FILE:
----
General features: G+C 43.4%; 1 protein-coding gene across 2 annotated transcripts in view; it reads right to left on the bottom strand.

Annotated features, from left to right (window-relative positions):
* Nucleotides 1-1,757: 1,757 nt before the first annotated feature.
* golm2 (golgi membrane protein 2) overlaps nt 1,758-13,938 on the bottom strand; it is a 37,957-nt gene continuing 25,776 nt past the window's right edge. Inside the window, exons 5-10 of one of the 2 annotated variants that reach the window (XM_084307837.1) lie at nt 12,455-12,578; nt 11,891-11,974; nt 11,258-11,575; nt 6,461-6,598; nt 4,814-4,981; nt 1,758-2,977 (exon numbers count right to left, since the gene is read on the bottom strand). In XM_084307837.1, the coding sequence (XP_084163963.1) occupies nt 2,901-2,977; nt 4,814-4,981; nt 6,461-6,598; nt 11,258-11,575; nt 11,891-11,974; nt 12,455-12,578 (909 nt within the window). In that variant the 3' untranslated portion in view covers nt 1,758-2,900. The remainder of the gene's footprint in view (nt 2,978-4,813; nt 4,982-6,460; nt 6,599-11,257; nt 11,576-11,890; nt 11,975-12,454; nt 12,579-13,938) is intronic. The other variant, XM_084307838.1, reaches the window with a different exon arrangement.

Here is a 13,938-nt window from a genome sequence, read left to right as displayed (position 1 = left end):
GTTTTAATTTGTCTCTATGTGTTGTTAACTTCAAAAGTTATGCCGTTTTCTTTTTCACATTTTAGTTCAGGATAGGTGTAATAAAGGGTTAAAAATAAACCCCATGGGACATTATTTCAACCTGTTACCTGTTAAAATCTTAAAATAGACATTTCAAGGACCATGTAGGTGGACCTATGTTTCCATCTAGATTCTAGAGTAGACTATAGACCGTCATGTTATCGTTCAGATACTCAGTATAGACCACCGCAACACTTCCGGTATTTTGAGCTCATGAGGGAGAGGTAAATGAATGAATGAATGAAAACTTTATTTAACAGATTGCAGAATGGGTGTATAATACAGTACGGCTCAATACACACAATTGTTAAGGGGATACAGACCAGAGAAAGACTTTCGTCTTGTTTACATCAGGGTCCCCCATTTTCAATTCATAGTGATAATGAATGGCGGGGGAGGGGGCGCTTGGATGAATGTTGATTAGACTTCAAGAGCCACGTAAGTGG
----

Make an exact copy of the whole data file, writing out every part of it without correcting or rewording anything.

General features: G+C 43.4%; 1 protein-coding gene across 2 annotated transcripts in view; it reads right to left on the bottom strand.

Annotated features, from left to right (window-relative positions):
* Nucleotides 1-1,757: 1,757 nt before the first annotated feature.
* golm2 (golgi membrane protein 2) overlaps nt 1,758-13,938 on the bottom strand; it is a 37,957-nt gene continuing 25,776 nt past the window's right edge. Inside the window, exons 5-10 of one of the 2 annotated variants that reach the window (XM_084307837.1) lie at nt 12,455-12,578; nt 11,891-11,974; nt 11,258-11,575; nt 6,461-6,598; nt 4,814-4,981; nt 1,758-2,977 (exon numbers count right to left, since the gene is read on the bottom strand). In XM_084307837.1, the coding sequence (XP_084163963.1) occupies nt 2,901-2,977; nt 4,814-4,981; nt 6,461-6,598; nt 11,258-11,575; nt 11,891-11,974; nt 12,455-12,578 (909 nt within the window). In that variant the 3' untranslated portion in view covers nt 1,758-2,900. The remainder of the gene's footprint in view (nt 2,978-4,813; nt 4,982-6,460; nt 6,599-11,257; nt 11,576-11,890; nt 11,975-12,454; nt 12,579-13,938) is intronic. The other variant, XM_084307838.1, reaches the window with a different exon arrangement.

Here is a 13,938-nt window from a genome sequence, read left to right as displayed (position 1 = left end):
GTTTTAATTTGTCTCTATGTGTTGTTAACTTCAAAAGTTATGCCGTTTTCTTTTTCACATTTTAGTTCAGGATAGGTGTAATAAAGGGTTAAAAATAAACCCCATGGGACATTATTTCAACCTGTTACCTGTTAAAATCTTAAAATAGACATTTCAAGGACCATGTAGGTGGACCTATGTTTCCATCTAGATTCTAGAGTAGACTATAGACCGTCATGTTATCGTTCAGATACTCAGTATAGACCACCGCAACACTTCCGGTATTTTGAGCTCATGAGGGAGAGGTAAATGAATGAATGAATGAAAACTTTATTTAACAGATTGCAGAATGGGTGTATAATACAGTACGGCTCAATACACACAATTGTTAAGGGGATACAGACCAGAGAAAGACTTTCGTCTTGTTTACATCAGGGTCCCCCATTTTCAATTCATAGTGATAATGAATGGCGGGGGAGGGGGCGCTTGGATGAATGTTGATTAGACTTCAAGAGCCACGTAAGTGG